Chicago motorists caught on camera blowing through red lights will have triple the “grace period” before being slapped with $100 tickets, under a change made Monday that could reduce the number of tickets issued by nearly a third.
Last year, the city issued 586,415 red-light tickets — and about 29 percent of those went to motorists who entered the intersection between one-tenths and three-tenths of a second after the light had turned red.
By tripling the “grace period” to three-tenths of a second — as suggested by the Northwestern University Traffic Center — the city is likely to issue 29 percent fewer tickets, according to city Transportation Commissioner Rebekah Scheinfeld.
That could cost the city $17 million in annual revenue from red-light camera tickets.
At Northwestern’s suggestion, Scheinfeld said the city has also agreed to begin the process to move red-light cameras from six existing intersections and place them at five new locations where the study shows red-light cameras would have a greater impact on safety.
Targeted for removal are red-light cameras at: 95th and Stony Island; 71st and Western; Pershing Road and Western Avenue; Grand and Oak Park avenues; Irving Park Road and Kedzie, and Peterson and Pulaski.
Those intersections have two cameras each. Eight of those cameras would then be moved to four intersections: Lake and Wacker; Michigan and Jackson; Grand and Dearborn, and Pershing Road and Martin Luther King Drive. The remaining four cameras would be moved to the area where Central, Foster, Northwest Highway and Milwaukee come together.
“The locations where they’re recommending removal are those where we’re still seeing a high number of violations, but not a commensurate reduction in traffic crashes. They’re saying the cameras are not realizing their intended benefit there and would be better utilized in other intersections,” Scheinfeld said.
Public hearings must be held before the cameras are removed from old intersections and installed at new ones.
Northwestern was paid $311,778 to study red-light camera enforcement and chart a path forward for a despised program built on a $2 million bribery scandal that paid a convicted bureaucrat $2,000 for every additional intersection.
The 105-page study recommended that the program continue because of the “significant safety benefits” it has provided. Those benefits include a 19 percent reduction in “serious side-angle and turning crashes;” a 10 percent reduction in “injury-producing” crashes, and a “measurable spillover effect” that improved safety, even at intersections without red-light cameras.
But, the study also recommended that the “grace period for calling it a ticket” be made longer, with the study recommending stretching that out to three-tenths or even four-tenths of a second.
“That seemed more consistent with practices across the country. … From a safety standpoint, it did not appear that would make a difference,” Dr. Hani S. Mahmassani, director of the Northwestern University Traffic Center, said.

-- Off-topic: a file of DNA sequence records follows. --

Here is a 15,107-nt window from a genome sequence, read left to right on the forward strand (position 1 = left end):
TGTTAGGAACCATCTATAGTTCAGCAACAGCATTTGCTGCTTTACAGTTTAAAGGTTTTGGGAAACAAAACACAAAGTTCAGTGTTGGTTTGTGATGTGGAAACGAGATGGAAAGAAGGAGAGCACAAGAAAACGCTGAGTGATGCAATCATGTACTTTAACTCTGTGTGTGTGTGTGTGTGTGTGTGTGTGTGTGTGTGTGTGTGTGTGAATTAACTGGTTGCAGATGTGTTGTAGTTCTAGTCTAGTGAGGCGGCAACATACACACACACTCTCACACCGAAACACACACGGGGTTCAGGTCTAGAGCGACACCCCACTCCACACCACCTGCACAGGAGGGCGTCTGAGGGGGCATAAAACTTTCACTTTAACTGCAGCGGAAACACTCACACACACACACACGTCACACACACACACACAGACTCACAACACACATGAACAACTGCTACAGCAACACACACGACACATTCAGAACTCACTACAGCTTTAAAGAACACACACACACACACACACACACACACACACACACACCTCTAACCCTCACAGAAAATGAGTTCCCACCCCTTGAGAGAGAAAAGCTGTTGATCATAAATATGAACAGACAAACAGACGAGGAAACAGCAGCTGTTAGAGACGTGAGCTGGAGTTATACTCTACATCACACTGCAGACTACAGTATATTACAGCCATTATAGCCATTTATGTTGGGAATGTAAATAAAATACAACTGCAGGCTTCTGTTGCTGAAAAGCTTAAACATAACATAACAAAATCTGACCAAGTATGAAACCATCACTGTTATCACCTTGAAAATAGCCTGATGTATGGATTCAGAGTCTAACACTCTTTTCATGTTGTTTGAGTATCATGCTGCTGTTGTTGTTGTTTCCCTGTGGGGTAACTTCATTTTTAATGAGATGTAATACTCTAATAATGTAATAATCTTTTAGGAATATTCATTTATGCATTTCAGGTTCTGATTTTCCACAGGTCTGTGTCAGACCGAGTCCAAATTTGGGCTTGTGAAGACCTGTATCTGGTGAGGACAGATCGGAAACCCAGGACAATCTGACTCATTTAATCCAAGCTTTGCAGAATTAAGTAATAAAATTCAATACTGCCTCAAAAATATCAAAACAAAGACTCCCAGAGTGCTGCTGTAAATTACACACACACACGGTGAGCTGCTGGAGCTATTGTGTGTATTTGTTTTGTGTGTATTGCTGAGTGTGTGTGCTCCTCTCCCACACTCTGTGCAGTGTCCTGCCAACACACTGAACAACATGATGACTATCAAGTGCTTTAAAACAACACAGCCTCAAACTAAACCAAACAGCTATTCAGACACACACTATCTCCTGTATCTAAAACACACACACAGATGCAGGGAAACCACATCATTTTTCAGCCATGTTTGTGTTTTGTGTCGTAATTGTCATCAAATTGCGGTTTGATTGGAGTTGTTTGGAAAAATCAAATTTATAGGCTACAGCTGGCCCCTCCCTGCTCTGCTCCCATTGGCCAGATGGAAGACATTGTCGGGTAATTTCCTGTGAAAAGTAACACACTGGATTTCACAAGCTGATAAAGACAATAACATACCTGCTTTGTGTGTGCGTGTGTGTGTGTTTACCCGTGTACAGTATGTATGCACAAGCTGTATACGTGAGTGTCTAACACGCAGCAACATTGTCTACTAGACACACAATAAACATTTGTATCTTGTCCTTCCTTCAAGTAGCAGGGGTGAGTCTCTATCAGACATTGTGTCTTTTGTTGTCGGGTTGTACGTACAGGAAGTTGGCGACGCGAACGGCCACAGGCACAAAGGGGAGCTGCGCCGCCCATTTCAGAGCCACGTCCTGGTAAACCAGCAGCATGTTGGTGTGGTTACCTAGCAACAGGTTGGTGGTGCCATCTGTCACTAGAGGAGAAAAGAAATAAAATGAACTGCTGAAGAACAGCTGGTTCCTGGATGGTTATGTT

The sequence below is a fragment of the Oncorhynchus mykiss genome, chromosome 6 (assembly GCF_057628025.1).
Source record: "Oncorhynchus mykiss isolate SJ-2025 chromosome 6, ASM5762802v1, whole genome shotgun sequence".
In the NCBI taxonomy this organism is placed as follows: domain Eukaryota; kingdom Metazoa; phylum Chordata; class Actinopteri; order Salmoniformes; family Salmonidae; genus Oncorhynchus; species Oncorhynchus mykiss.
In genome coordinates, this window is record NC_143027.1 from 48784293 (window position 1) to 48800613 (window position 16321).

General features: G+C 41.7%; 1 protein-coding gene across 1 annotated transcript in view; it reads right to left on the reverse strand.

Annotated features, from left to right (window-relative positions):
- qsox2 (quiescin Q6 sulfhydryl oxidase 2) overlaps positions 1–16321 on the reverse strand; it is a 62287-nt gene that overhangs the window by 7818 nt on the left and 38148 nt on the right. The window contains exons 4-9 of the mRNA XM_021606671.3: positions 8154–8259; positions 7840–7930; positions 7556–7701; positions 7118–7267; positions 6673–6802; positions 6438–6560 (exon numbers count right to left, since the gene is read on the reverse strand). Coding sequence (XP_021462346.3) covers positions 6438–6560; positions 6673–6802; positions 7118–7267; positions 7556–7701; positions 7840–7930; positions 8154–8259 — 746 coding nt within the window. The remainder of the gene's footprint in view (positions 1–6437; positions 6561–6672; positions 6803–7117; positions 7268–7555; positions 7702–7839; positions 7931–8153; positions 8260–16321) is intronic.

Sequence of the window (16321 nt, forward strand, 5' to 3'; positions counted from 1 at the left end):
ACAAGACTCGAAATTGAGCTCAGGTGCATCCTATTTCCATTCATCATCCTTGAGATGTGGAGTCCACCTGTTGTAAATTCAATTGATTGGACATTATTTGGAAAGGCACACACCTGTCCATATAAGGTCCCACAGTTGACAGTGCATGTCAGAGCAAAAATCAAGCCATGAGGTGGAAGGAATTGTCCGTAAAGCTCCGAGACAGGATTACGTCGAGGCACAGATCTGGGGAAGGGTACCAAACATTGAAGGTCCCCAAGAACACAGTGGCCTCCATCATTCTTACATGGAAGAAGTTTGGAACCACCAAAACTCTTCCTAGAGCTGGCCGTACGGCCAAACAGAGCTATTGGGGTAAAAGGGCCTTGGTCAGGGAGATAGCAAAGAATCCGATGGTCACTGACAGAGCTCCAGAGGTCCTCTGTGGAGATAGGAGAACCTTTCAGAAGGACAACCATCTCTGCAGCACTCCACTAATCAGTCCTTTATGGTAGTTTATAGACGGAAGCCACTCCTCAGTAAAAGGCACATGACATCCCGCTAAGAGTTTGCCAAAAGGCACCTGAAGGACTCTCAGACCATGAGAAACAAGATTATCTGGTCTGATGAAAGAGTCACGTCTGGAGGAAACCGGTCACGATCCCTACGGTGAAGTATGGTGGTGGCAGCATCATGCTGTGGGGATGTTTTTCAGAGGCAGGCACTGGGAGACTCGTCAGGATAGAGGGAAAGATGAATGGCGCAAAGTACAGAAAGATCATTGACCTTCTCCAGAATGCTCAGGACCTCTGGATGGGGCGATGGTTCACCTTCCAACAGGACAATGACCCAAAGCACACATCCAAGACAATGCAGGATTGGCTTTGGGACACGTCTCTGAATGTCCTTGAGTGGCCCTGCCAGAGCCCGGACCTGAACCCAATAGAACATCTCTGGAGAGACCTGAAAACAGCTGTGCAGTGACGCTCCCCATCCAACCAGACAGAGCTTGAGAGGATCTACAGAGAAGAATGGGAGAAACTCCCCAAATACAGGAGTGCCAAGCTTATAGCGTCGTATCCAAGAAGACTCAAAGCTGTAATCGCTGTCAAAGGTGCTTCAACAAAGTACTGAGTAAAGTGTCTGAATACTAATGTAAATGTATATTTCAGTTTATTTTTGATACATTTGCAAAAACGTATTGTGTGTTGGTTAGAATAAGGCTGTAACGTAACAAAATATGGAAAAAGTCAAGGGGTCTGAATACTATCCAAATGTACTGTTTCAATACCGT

Scheinfeld wasted no time in tripling the grace period. “It gives the benefit of the doubt to well-intentioned drivers while remaining focused on the most reckless behaviors,” she said. “It is not an invitation for drivers to try to beat the light. We’re recognizing that well-intentioned drivers may get stuck in the ‘dilemma zone.'”
Going forward, the study recommended grading red-light camera intersections from “A” to “D” based on a series of factors that include the trend of violations and traffic crashes.
Two years ago, hoping to put out a political fire that had threatened to burn him in Chicago’s first-ever mayoral runoff, Emanuel removed 50 red-light cameras at 25 Chicago intersections where accidents had been reduced.
That left Chicago with 306 red-light cameras at 151 intersections — a 20 percent reduction in the nation’s largest red-light camera program, which had been installed by former Mayor Richard M. Daley.
To restore public confidence in the scandal-scarred program, Emanuel also sped up the timetable for installing countdown clocks at 42 red-light camera intersections. He also embraced red-light camera reforms championed by a pair of influential aldermen.
After the election, the reforms sought by Transportation Committee Chairman Anthony Beale (9th) and then-Economic, Capital and Technology Development Committee Chairman Tom Tunney (44th) were watered down. Beale and Tunney had wanted yellow lights at red-light intersections to be “no less than 3.2 seconds or the recognized national standards, plus one additional second, whichever is greater” but settled for no change.
And instead of mandating City Council approval before new red-light cameras are “removed, moved or added,” the aldermen settled for neighborhood hearings and payment-plan reforms. CDOT also promised to order the “comprehensive review” that was delivered Monday.
Emanuel fired the Arizona contractor at the center of a $2 million bribery scandal, replacing Redflex Traffic Systems with Xerox State & Local Solutions Traffic Solutions.
In February, Redflex agreed to pay Chicago taxpayers $20 million to resolve the city’s claims and was promptly declared eligible to bid again for city contracts.
The company’s cooperation included prosecution of former CEO Karen Finley, who was sentenced last fall to 30 months in prison after pleading guilty in 2015 to conspiracy to commit federal program bribery. Former City Hall insider John Bills was also sentenced to 10 years in prison. Bills helped Redflex cheat its way to $131 million in red-light camera contracts between 2002 and 2011.
On Monday, Mahmassani was asked whether any amount of change could restore public confidence in the program.
“On the whole, a lot of people do understand the safety aspect of it,” he said. “They have issues with Chicago politics and the way business is done here, but not necessarily with the technical aspects and the performance of these cameras.”